3-D decorative effects can also distort data. Surely, OCLC researchers would not intentionally suggest to readers that 37% (the percent of economically-impacted respondents who reported using libraries more frequently) exceeds 49% (the percent of these respondents who reported unchanged or decreased use). But that is the message in this 3-D image:
Source: Perceptions of Libraries, 2010, OCLC, Inc.
In the graphic below I’ve added vertical lines dividing the image into equal lengths. Notice that the 37% segment takes up nearly half of the image’s length, more than the 9% and 40% segments combined:
The segments of this 2-D bar represent the quantities accurately:
But the ideal visual comparison of these data is a plain monochrome bar chart like this:
Visually gauging the comparative sizes of the bars is easy with this chart. It’s clarity leaves no room for suspicion of graphical trickery.
On the topic of visual comparisons, the OCLC report often renders numerals in different font sizes to emphasize magnitude differences. But these fonts give an inaccurate impression since they don’t correspond with the real differences in the data. Here are two numbers from p. 39 of the report which I aligned side-by-side:
Enhanced fonts are also used in the circular graphic below to contrast larger and smaller numbers. At first view this arresting image, which occupies a full page in the OCLC report, seems to be bursting with information. But a closer look reveals that it’s just a table of numbers re-shaped into a wheel. Its complete informational content appears in the two-row table below (without the library card registration figures).
Circular Graphic Comparing Respondent Group Library Use
Source: Perceptions of Libraries, 2010, OCLC, Inc. Click for larger image.
Content of OCLC Circular Graphic Re-presented in Tabular Format. Click for larger image.
Compared to the table, the only extra information the graphic provides is its encoding of the outer row with a larger font and orange concentric band.6 The code is intended to indicate that the outer row numbers exceed the inner row ones. Except the rule doesn’t apply to two of the nine spokes in the wheel. (Can you spot these?)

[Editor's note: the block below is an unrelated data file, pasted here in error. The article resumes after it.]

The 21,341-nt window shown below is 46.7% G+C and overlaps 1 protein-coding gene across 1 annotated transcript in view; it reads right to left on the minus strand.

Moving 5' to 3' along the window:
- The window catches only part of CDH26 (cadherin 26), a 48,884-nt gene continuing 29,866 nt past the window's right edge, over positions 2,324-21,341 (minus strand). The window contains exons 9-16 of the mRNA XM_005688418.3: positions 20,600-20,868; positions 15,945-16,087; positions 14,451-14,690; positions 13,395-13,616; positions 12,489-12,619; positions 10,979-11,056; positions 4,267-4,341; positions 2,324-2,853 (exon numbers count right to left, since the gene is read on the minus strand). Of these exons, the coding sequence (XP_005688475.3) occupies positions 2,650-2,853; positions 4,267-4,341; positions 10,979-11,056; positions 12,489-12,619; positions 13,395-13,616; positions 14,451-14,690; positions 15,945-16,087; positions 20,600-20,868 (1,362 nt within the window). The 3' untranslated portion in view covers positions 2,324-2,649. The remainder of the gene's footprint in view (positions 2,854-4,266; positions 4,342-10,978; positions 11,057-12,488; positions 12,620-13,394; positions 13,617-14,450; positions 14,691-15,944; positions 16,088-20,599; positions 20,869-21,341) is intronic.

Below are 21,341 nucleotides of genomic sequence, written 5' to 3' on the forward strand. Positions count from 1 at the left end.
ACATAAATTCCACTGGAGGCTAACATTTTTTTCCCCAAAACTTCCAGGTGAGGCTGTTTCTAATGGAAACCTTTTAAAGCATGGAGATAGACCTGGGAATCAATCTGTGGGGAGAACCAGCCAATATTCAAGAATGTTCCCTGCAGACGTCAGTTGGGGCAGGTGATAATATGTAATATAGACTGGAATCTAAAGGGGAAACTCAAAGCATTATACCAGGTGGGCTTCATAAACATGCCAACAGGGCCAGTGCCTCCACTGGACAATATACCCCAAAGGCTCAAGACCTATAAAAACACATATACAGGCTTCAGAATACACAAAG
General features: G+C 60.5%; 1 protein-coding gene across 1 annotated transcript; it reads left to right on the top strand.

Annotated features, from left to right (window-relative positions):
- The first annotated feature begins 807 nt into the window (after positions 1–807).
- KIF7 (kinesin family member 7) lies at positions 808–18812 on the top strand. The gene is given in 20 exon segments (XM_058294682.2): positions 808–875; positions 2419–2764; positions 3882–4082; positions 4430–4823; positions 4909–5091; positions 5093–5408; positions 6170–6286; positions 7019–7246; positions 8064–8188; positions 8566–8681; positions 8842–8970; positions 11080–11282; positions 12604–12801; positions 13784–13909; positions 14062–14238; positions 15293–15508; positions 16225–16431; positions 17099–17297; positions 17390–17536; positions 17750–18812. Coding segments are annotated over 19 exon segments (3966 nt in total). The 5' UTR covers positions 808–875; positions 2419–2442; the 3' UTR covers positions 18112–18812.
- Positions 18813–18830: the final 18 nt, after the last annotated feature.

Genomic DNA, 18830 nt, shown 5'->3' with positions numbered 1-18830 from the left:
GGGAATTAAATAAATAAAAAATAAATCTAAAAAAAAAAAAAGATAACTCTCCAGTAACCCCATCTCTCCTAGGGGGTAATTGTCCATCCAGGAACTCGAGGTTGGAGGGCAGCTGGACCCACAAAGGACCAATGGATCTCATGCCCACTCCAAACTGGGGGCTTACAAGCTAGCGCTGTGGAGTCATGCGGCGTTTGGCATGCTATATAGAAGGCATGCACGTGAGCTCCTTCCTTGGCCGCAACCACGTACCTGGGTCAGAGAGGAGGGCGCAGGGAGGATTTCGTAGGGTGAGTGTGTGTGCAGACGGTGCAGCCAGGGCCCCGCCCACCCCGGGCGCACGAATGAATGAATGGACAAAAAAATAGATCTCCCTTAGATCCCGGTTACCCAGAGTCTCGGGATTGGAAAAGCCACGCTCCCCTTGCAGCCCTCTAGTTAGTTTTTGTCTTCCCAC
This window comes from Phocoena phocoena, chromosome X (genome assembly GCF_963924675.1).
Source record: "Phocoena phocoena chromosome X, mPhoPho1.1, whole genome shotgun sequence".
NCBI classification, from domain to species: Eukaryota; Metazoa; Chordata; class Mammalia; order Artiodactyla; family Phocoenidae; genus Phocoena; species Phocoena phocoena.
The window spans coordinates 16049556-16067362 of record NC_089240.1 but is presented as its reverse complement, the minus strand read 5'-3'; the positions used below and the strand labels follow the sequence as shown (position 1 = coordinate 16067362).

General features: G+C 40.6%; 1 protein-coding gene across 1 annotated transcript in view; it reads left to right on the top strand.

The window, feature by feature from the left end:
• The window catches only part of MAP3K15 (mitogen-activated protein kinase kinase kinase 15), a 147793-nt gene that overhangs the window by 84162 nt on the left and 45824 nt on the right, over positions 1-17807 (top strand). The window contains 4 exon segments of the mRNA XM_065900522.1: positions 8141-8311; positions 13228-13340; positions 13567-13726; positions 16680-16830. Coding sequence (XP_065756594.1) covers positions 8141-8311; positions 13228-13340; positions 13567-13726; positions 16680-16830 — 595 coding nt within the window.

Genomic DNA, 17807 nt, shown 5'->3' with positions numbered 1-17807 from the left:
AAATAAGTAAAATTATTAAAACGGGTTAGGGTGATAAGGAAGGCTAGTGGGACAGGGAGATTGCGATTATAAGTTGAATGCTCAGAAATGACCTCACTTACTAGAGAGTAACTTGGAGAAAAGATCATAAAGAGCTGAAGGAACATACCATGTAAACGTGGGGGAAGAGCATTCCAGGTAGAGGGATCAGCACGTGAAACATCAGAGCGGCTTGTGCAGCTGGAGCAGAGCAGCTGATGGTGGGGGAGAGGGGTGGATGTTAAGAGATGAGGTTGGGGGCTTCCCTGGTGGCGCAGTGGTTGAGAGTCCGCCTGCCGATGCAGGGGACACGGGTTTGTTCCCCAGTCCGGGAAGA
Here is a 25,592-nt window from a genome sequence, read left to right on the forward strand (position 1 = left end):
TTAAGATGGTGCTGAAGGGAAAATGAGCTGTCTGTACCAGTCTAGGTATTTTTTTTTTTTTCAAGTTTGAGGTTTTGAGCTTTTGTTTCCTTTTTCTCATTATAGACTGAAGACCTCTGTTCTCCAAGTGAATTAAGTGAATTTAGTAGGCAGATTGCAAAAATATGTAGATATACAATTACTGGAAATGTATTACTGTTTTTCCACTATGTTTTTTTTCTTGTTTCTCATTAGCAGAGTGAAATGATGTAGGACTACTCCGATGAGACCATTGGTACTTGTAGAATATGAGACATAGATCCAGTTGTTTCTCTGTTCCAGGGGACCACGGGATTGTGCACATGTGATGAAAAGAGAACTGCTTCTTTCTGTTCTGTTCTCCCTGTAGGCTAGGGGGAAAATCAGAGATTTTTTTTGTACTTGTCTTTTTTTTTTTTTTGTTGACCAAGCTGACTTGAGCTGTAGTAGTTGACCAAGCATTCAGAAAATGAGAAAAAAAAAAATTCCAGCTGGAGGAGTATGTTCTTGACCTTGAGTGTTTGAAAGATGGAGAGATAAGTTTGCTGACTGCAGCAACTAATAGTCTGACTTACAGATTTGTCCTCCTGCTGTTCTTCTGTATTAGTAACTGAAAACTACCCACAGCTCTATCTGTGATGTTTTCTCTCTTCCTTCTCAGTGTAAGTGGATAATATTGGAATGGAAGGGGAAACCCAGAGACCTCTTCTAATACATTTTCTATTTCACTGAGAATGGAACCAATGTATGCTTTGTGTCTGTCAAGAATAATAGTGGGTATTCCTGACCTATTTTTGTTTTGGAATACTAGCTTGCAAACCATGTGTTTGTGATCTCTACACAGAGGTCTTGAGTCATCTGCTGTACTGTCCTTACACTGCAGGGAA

As hypnotic as the OCLC graphic is, it doesn’t teach us much about the data. Readers can usually tell smaller numbers from larger ones. The point of a graphic depicting different sized numbers should be to convey something specific about the differences. Say we would like to know which item has the largest gap between the two respondent groups? Or how the different gaps compare with each other? Or whether all of the economically impacted respondent numbers really do exceed the other group’s?
With a table of numbers at hand, we would answer these questions by inspecting each pair of numbers, doing the subtraction, and then comparing the results. Readers who enjoy the challenge of deciphering numerals upside down and at oblique angles can use OCLC’s circular graphic for this exercise. For others, the two-row table above will work.
Or a humble bar chart can do this work for us, like the one below, which reveals so much more about these numbers. Without bragging, I think I can honestly say this little chart runs circles around the competition! If the OCLC researchers want to help readers understand the numbers, a chart like this one would be a great beginning.
Content of OCLC Circular Graphic Re-presented in Bar Chart Format. Click for larger image.
Well, that’s about it for my suggestions. Nothing earth-shattering. Just a few minor refinements to strengthen the case the OCLC market researchers have put forward. Not exponentially, of course. But maybe enough to make some difference.
1 Online Computer Library Center (2010). Perceptions of libraries, pp. 11 & 15.
2 Online Computer Library Center (2010). p. 19.
3 Online Computer Library Center (2010). p. 15.
4 Online Computer Library Center (2010). pp. 15 & 27.
5 Online Computer Library Center (2010). p. 13.
6 The brighter orange segments between the wheel’s spokes distract the readers’ eyes away from the data. This and other stylish effects in the OCLC graphic would, I regret to say, be labeled chartjunk by Edward Tufte.